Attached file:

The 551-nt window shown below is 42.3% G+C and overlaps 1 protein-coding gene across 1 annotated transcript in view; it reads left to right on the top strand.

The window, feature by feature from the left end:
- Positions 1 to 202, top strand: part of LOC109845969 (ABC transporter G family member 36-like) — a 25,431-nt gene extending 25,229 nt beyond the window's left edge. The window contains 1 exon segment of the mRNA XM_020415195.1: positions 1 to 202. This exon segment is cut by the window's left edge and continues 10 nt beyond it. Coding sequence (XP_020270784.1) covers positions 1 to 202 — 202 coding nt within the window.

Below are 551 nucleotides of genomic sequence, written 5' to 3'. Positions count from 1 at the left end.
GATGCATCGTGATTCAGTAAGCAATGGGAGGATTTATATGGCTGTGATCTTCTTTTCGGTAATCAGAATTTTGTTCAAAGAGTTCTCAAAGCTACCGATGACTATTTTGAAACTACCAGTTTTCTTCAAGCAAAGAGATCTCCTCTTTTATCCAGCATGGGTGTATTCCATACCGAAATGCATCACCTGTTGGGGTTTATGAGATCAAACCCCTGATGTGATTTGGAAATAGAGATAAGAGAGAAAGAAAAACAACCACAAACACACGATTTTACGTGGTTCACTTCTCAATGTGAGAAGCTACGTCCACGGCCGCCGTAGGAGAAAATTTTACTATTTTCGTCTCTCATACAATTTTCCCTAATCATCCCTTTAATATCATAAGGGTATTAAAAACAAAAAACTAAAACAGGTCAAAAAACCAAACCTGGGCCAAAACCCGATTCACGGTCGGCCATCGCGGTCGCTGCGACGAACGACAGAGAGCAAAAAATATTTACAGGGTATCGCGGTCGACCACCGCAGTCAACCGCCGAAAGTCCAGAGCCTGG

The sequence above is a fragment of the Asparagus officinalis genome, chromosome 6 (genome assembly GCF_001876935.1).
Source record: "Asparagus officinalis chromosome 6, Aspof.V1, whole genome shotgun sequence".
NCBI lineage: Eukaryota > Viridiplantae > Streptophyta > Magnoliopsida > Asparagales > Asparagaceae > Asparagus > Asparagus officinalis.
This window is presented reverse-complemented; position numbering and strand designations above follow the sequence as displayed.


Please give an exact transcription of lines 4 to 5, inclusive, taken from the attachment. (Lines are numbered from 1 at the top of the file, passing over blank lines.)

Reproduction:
Below are 551 nucleotides of genomic sequence, written 5' to 3'. Positions count from 1 at the left end.
GATGCATCGTGATTCAGTAAGCAATGGGAGGATTTATATGGCTGTGATCTTCTTTTCGGTAATCAGAATTTTGTTCAAAGAGTTCTCAAAGCTACCGATGACTATTTTGAAACTACCAGTTTTCTTCAAGCAAAGAGATCTCCTCTTTTATCCAGCATGGGTGTATTCCATACCGAAATGCATCACCTGTTGGGGTTTATGAGATCAAACCCCTGATGTGATTTGGAAATAGAGATAAGAGAGAAAGAAAAACAACCACAAACACACGATTTTACGTGGTTCACTTCTCAATGTGAGAAGCTACGTCCACGGCCGCCGTAGGAGAAAATTTTACTATTTTCGTCTCTCATACAATTTTCCCTAATCATCCCTTTAATATCATAAGGGTATTAAAAACAAAAAACTAAAACAGGTCAAAAAACCAAACCTGGGCCAAAACCCGATTCACGGTCGGCCATCGCGGTCGCTGCGACGAACGACAGAGAGCAAAAAATATTTACAGGGTATCGCGGTCGACCACCGCAGTCAACCGCCGAAAGTCCAGAGCCTGG